Archives for posts with tag: John Masefield

A Box of Delights is the title of a children’s book by the former poet laureate, John Masefield.  It is the sequel to The Midnight Folk.

Box clever is an alternative expression to play your cards right, which I used in the title of another post.

A box of tricks is a gadget, which is contained in a box or it could be a conjuring set.

Watching the box is an old-fashioned expression for watching television.  For a long time television sets were box-shaped.  Now there are flat-screen ones using different technology.

What’s on the box? was a question about TV schedules.  Interestingly the BBC’s magazine listing programmes for the week ahead is still called the Radio Times.

Goggle-box is another name for a TV set.  If you watch for too long, you may have square eyes.

A boxer may be a prize-fighter or a breed of dog.

Boxing-gloves are padded gloves worn by a boxer.  No prizes for guessing which sort!

A wooden box comes in all sizes of cuboids, but is also a euphemism for a coffin (casket).  Wooden may even be omitted: “They carried him off in a box” also refers to a coffin.

A shoebox is a cardboard box containing a pair of shoes.  They have all sorts of other uses too.  This year I kept my Christmas cards in one, while I was preparing them for the post or for hand-delivery locally.  The recent tradition of sending shoeboxes abroad at Christmas has been discussed by another blogger.  My own position here is that I have knitted hats for shoeboxes, but have not provided any other items.

A hat box is a large round box which prevents a hat from being squashed.  Hat boxes can be very decorative.

Nesting boxes and a nest-box are not the same thing at all.  The nesting boxes fit one inside another like Russian dolls.

Russian dolls

Russian dolls

A nest-box is the same as a bird-box or even a bat-box.

Christmas boxes were traditionally given to servants on Boxing Day.  Later they were given to people who delivered milk or collected rubbish, for example, but even that tradition seems to have died out now.

A money-box might not even look like a box, but can be used by a child for saving up coins.

Pottery money-box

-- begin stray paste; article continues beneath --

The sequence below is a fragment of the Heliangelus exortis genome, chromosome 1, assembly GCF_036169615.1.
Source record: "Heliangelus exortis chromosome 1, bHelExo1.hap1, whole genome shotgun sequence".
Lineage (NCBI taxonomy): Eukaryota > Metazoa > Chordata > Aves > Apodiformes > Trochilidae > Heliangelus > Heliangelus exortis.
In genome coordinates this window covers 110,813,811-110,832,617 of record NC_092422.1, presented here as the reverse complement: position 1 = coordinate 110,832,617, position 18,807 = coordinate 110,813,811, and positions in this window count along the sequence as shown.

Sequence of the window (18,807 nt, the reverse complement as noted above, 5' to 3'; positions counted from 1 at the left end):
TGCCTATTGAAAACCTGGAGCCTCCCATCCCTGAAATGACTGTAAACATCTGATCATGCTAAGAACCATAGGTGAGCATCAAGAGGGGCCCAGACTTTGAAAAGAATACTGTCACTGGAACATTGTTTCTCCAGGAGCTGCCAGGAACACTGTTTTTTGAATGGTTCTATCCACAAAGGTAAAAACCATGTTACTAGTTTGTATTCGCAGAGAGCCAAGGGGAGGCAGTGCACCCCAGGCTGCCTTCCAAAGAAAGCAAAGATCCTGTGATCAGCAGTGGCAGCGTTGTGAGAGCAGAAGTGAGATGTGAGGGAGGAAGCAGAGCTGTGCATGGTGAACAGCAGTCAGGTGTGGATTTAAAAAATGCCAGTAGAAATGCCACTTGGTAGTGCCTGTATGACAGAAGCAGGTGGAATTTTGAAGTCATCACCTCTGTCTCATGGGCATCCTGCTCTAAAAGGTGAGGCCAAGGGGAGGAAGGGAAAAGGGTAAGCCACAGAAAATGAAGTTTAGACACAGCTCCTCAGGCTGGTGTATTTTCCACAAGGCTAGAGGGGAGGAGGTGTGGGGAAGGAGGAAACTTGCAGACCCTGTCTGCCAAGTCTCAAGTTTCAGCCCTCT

Pottery money-box

A collecting box is a different sort of money-box used to raise money for charity.

A stationery box contains notepaper or notecards and envelopes.

A tin box often contains biscuits.

Little boxes all the same is the line from a song I remember from my childhood.

A box room is used for storing things.

The Bible warns us against storing things.  This is very difficult to put into practice in Western cultures.  In the Gospel of Matthew Chapter 6 verses 18-20 (NIV) Jesus said, “Do not store up for yourselves treasure on earth, where moth and rust destroy, and where thieves break in and steal.  But store up for yourselves treasures in heaven, where moth and rust do not destroy, and where thieves do not break in and steal.  For where your treasure is, there will your heart be also.”

Worse things happen at sea.

One way of cheering people up is to make them realise that other people may be in a worse situation.

You’ll miss the boat.
Hurry up!  (Here boat is used for any opportunity.)

Don’t rock the boat…
or don’t make waves
are advice against upsetting people by suggesting new ways of doing something, for example.

We’re all in the same boat.
Boat here is situation or circumstances.

Plain sailing.
Usually this is used with negative connotations.  I recently heard a difficult marriage described as “It wasn’t all plain sailing.”

That’s taken the wind out of your sails.
Someone said something which deflated someone else’s ego, perhaps.

Ships that pass in the night.
People who live or work near each other, but never meet are described this way.

When your ship comes in.
Ships used to be the main way of importing valuable cargo, so this was often said if someone was dreaming about something they would like to do, if only they could afford it.

Plumbing the depths.
Does this come from measuring the depth of the sea?  It is often used figuratively maybe about searching memory.

I’m all at sea.

Nail your colours to the mast.
Coloured flags are used as signals.  If you nail your colours to the mast, you say what you believe.

There are plenty of other sayings based on the sea and sailing and a wealth of literature.  A writer who was inspired by the sea was John Masefield, whose poems, “Cargoes” and “Sea Fever”, are well know.  His “cross-over” book “The Bird of Dawning” is also well worth reading.

The Sea of Galilee is mentioned in the Gospels.  Two notable occasions are first when Jesus was asleep in the boat and a storm blew up.  The disciples woke him and he stilled the storm.  Matthew Chapter 8 verses 23 to 27  The second one is when he sent them on ahead in a boat and then walked on the water to join them.  Matthew  Chapter 14 verses 22 to 33

Another book I’d like to recommend is “If you want to walk on water, you’ll have to get out of the boat” by John Ortberg.